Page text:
Dairy Rd, off 639 Sneydes Rd, Werribee
Approaching the venue for the 2011 National Vegetable Expo, a number of questions are bouncing around my brain.
Will it be a case of food, food everywhere but not a bite to eat?
Will I even be welcome?
After all, the Vegetables Victoria website announces: “The National Vegetable Expo Organizing Committee extend a warm invitation all Vegetable Growers, Nursery Operators and Industry Suppliers, to gather for this years event.”
No mention there, eh, of “members of the public”, “shoppers” or “consumers”? Let alone “nosy bloggers” …
And even if I am made welcome, will the event offer enough to hold my interest? Or will it be a dry thing of tedious technical stuff and agribusiness? Will there be personality and character, be it vegetable, human or otherwise?
Pulling off Sneydes Rd, a sign eases at least one of those concerns:
After paying my $10 entry fee and parking my car, I enter the expo proper and immediately secure a magnificent cafe latte, noticing as I do that next to the coffee stand is a hot spud outlet and, next to that, a tent in which lovely ladies are busily putting together burgers and steak sangas and the like:
When lunchtime rolls around, I will be fed.
From there, I venture around the many exhibitors.
Circled around the central marquee and food outlets are, indeed, many exhibitors of the vegetable business variety – tractors and other machinery, many different kinds of packaging, picking, irrigating and so on. There are, too, exhibits by WorkHealth and Worksafe Victoria, as well as seed and nursery outfits. There are even a few businesses spruiking an organic approach.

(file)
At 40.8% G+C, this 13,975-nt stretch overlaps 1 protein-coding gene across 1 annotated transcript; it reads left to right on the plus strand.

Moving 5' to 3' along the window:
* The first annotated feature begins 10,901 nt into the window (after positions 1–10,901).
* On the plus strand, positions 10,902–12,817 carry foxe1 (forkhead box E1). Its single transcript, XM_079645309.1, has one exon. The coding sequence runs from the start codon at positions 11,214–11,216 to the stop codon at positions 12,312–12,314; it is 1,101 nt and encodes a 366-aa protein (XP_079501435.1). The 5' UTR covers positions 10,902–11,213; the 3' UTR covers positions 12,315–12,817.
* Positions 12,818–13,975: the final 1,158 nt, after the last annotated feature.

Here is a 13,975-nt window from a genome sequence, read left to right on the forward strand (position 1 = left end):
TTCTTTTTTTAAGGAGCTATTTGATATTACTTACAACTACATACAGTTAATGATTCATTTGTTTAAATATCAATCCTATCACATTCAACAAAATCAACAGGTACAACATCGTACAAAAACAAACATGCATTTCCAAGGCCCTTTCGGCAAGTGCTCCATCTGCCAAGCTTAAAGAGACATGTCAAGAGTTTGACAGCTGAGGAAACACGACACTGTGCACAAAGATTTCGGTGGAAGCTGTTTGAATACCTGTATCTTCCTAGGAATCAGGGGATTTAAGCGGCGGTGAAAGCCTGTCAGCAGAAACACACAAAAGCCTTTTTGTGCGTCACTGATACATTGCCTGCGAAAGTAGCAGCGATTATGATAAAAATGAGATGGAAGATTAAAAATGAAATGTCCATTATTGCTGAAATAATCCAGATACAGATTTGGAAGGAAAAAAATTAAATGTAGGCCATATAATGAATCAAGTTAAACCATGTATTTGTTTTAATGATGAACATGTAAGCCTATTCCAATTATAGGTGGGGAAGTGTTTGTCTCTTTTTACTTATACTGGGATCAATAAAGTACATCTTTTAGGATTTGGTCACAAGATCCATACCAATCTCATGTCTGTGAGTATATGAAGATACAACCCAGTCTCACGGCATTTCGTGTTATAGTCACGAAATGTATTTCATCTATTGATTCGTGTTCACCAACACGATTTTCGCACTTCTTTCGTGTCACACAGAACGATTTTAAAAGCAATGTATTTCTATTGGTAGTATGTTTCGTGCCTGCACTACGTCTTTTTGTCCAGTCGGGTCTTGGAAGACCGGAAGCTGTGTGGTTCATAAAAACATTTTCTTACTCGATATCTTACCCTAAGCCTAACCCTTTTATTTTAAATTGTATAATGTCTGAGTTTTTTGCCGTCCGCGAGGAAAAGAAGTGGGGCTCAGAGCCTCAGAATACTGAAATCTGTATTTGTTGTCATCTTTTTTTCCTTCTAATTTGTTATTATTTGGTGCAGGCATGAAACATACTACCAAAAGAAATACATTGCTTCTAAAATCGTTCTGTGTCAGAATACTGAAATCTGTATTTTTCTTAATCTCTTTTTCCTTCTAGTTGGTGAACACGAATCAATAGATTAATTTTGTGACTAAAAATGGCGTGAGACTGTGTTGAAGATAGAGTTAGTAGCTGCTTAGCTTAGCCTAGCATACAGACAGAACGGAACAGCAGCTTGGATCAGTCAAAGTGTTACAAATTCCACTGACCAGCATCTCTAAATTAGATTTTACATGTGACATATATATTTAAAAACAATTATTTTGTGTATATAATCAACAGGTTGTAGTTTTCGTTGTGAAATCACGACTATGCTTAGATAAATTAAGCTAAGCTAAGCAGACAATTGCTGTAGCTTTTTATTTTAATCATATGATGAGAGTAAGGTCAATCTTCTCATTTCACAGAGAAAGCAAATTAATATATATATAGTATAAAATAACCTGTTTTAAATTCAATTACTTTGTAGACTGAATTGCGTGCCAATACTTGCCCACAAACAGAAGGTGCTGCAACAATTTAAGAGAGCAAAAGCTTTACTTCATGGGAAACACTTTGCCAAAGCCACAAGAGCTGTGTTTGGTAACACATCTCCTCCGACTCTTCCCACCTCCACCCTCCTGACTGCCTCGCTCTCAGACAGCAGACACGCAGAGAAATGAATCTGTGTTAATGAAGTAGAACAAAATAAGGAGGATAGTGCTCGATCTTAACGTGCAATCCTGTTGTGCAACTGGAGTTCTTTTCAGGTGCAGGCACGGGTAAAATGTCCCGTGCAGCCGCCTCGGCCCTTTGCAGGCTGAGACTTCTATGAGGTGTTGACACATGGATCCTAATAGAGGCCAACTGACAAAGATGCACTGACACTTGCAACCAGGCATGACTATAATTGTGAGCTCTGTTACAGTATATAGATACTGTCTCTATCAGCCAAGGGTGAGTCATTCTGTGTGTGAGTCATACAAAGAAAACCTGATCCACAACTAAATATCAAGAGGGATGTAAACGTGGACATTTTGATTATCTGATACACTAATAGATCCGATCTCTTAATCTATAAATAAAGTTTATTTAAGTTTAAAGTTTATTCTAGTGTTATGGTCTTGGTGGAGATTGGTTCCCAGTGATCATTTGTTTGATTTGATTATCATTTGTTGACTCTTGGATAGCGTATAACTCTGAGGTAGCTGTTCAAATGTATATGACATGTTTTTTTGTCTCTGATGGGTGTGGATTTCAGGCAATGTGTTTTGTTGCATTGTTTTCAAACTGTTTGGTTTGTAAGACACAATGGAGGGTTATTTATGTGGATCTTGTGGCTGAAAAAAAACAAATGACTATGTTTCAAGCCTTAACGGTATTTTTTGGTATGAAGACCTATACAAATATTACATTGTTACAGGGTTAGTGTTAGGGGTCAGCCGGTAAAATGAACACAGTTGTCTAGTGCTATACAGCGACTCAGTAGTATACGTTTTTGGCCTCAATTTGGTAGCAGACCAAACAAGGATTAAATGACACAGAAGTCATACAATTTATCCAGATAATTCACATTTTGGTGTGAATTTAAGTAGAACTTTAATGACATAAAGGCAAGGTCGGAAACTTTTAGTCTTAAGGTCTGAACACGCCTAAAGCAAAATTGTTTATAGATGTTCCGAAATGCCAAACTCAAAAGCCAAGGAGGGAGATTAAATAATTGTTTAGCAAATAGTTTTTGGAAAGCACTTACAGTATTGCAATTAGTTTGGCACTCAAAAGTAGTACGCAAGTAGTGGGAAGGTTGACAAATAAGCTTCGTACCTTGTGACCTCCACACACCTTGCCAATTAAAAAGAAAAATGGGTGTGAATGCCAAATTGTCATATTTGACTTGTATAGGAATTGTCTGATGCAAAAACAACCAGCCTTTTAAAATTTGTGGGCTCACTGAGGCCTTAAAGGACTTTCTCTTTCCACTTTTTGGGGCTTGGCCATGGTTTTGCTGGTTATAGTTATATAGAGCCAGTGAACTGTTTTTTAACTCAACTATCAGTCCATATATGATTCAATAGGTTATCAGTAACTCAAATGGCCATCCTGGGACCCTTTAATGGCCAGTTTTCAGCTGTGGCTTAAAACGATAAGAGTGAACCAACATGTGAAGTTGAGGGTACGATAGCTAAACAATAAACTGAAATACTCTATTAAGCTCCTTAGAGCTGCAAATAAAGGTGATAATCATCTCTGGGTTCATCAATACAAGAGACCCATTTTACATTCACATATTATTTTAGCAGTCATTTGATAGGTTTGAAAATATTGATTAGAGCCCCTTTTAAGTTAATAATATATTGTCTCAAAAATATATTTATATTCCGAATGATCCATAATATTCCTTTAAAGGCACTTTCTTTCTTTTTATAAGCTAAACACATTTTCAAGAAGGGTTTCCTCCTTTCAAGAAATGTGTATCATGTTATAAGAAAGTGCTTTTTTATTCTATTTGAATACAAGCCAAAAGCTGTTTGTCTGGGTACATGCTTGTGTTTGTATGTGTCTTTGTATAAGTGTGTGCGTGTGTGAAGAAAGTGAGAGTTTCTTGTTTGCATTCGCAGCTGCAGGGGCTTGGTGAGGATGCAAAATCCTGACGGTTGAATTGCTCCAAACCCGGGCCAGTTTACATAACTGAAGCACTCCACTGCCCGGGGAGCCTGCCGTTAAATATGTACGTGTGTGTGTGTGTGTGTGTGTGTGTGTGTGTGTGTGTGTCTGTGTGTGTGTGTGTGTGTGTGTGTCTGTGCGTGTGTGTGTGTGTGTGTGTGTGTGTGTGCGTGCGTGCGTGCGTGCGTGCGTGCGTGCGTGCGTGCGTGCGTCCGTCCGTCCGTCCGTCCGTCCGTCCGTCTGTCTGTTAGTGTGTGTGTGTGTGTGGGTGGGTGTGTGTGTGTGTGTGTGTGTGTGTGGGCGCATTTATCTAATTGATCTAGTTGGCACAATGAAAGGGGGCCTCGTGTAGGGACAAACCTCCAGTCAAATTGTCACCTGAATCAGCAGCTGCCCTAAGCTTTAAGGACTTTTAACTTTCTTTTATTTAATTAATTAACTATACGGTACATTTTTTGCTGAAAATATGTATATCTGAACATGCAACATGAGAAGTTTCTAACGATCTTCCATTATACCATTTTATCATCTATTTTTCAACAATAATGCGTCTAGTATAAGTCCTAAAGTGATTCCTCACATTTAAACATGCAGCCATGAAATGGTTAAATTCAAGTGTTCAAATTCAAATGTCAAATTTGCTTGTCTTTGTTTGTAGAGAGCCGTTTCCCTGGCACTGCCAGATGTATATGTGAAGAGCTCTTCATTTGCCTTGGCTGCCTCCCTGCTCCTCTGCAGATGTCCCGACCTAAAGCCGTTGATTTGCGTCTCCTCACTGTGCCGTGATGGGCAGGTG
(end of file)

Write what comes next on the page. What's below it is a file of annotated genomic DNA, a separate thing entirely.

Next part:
The main seed producer action, though, circles an adjacent paddock that holds a glorious display of row after row of magnificent vegetables.
According to the expo program, the rainy weather has resulted in a very different look to this year’s live vegie display, as opposed to the drought-affected previous event in 2009.
Just looking at the field makes my mouth water. I want to make like a rabbit.
I’m not looking too hard, but see fennel and cabbages and much, much more.
The cauliflowers are particularly alluring:
But dominating the entire spread are lettuces and other leafy vegetables – in a stupendous array of colours, shapes and sizes:
As I wander past the surrounding tent exhibits, I score a complementary serve of parmesan and broccoli soup at the Seminis stand, as provided by Ricky Holt Catering. The same folk provide me with a you-beaut black apron with a bright green photo of a broccoli floret right in the middle.
The fine soup seems only to sharpen my appetite. Maybe I’m hungry because I’ve been hanging out with about an acre and a half of salad-and-soup on the hoof, so to speak.
It’s rush hour at the burger stand by the time I get there. My burger with the lot and a can of that Coca Cola stuff set me back $10.50. The burger is typical fairground stuff – packed in a paper bag, egg, bacon, grilled onions and so on. It looks average and tastes great.
Back in the vegie patch, I strike up a conversation with Shawn Hicks, who is the SA, WA and NT manager of Fairbanks Seeds, which – according to the company’s website – was established in 1926 and “is the most experienced commercial vegetable seed company in Australia”.
While I admire his coriander, parsley and lettuce varieties, Shawn tells me the expo is an affordable and effective tool for his company.
He started preparations and planting for the expo as long ago as Christmas, yet that very afternoon – as the expo winds down – all the plants will be either harvested to be taken home or discarded.
He gets to speak with a broad range of farmers and producers in a single location in just a couple of days – sure beats individual farm visits.
From them he gets feedback about Fairbanks’ products, including the test strains. The crops with names, he explains, are already in the catalogue, while the numbered plants are on trial.
He enjoys, too, the social side of the event, including the expo dinner he’d attended the previous night.
“It’s good to get off the farm,” he says. “A lot of farmers don’t.”
He also likes the idea of more folks such as myself attending the expo.
“After all, you’re the consumer,” he says.
With a sub-editing night shift starting about an hour, it’s time to go.
I leave wishing I’d allowed more time to hang with these friendly people and find out more about how they do what they do.
May be next time – which will be in 2013.
The Vegetables Victoria website is here.